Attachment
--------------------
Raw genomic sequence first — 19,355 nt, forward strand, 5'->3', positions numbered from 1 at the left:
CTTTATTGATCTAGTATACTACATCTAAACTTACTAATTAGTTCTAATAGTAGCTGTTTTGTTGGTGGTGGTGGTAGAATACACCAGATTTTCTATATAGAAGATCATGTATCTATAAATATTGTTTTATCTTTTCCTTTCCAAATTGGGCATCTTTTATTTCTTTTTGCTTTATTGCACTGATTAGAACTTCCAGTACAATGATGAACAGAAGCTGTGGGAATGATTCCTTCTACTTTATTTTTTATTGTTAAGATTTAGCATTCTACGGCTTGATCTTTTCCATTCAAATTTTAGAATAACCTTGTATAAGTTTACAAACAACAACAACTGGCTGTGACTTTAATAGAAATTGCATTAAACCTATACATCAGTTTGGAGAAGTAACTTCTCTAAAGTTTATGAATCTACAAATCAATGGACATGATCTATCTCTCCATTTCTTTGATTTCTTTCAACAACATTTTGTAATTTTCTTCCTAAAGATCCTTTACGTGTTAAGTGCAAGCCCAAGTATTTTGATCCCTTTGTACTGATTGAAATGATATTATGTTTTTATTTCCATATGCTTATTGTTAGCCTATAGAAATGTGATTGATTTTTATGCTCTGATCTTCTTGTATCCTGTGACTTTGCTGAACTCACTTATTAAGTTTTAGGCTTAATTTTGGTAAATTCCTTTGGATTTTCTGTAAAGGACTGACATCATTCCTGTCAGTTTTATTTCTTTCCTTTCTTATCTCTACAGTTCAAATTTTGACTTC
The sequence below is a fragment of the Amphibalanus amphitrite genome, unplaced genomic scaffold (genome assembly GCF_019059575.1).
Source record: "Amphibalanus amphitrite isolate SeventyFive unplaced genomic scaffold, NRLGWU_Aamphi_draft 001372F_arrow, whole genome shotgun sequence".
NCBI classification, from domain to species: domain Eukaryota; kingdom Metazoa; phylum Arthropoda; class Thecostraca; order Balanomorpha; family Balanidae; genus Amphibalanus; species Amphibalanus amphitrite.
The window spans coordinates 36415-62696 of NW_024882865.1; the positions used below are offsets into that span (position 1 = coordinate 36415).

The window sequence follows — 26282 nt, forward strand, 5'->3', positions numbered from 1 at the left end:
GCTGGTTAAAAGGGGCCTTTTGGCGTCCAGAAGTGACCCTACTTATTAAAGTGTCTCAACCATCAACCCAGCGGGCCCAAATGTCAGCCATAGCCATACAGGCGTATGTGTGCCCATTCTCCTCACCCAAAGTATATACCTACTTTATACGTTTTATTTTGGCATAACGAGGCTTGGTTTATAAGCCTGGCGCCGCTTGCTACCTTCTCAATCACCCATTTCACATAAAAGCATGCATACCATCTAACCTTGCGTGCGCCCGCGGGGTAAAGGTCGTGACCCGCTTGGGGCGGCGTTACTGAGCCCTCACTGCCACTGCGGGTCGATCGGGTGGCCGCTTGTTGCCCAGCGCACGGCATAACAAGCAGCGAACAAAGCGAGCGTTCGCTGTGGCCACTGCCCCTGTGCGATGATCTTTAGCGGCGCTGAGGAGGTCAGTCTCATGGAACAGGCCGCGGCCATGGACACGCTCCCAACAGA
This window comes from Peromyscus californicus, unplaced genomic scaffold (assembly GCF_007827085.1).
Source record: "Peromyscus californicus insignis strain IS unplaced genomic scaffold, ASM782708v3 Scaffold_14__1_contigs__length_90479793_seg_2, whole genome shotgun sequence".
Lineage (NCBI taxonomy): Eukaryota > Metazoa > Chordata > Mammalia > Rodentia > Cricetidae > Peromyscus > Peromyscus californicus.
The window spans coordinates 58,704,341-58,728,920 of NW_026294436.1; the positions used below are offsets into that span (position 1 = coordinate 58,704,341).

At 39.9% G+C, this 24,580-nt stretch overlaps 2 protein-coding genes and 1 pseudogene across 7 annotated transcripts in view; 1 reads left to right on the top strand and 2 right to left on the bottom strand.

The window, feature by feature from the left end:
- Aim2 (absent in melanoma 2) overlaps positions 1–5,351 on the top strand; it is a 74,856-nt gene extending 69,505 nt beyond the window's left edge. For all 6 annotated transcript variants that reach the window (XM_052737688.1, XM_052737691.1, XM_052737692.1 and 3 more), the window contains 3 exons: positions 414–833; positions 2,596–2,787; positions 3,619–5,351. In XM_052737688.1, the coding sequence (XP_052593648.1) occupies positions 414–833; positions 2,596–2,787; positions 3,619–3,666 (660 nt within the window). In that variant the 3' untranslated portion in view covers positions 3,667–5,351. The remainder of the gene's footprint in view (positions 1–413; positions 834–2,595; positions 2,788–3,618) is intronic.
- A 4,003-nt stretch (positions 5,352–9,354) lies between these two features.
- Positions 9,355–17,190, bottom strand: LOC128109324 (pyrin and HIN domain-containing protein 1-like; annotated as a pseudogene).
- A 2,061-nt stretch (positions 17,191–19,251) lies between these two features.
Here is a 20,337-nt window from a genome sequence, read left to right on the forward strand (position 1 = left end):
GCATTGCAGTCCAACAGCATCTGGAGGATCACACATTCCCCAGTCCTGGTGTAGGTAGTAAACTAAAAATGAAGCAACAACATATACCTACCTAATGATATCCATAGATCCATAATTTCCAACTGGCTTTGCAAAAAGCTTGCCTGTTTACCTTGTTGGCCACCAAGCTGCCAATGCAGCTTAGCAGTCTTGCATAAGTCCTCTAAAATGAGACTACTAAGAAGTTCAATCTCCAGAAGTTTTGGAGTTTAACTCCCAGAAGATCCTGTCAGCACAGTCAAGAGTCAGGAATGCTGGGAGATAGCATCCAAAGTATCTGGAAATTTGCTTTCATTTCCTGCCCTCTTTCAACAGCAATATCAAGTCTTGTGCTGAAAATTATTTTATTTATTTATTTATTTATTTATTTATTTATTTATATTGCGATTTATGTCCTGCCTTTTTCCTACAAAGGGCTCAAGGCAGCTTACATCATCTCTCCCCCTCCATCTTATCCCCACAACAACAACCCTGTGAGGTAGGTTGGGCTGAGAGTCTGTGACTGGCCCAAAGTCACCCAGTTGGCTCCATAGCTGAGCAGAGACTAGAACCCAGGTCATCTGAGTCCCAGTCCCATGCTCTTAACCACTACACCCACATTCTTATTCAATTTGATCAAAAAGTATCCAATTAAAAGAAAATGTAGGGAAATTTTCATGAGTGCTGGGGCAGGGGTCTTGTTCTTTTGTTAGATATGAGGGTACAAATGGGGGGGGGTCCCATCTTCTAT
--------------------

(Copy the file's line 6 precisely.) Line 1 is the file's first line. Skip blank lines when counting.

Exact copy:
The window spans coordinates 36415-62696 of NW_024882865.1; the positions used below are offsets into that span (position 1 = coordinate 36415).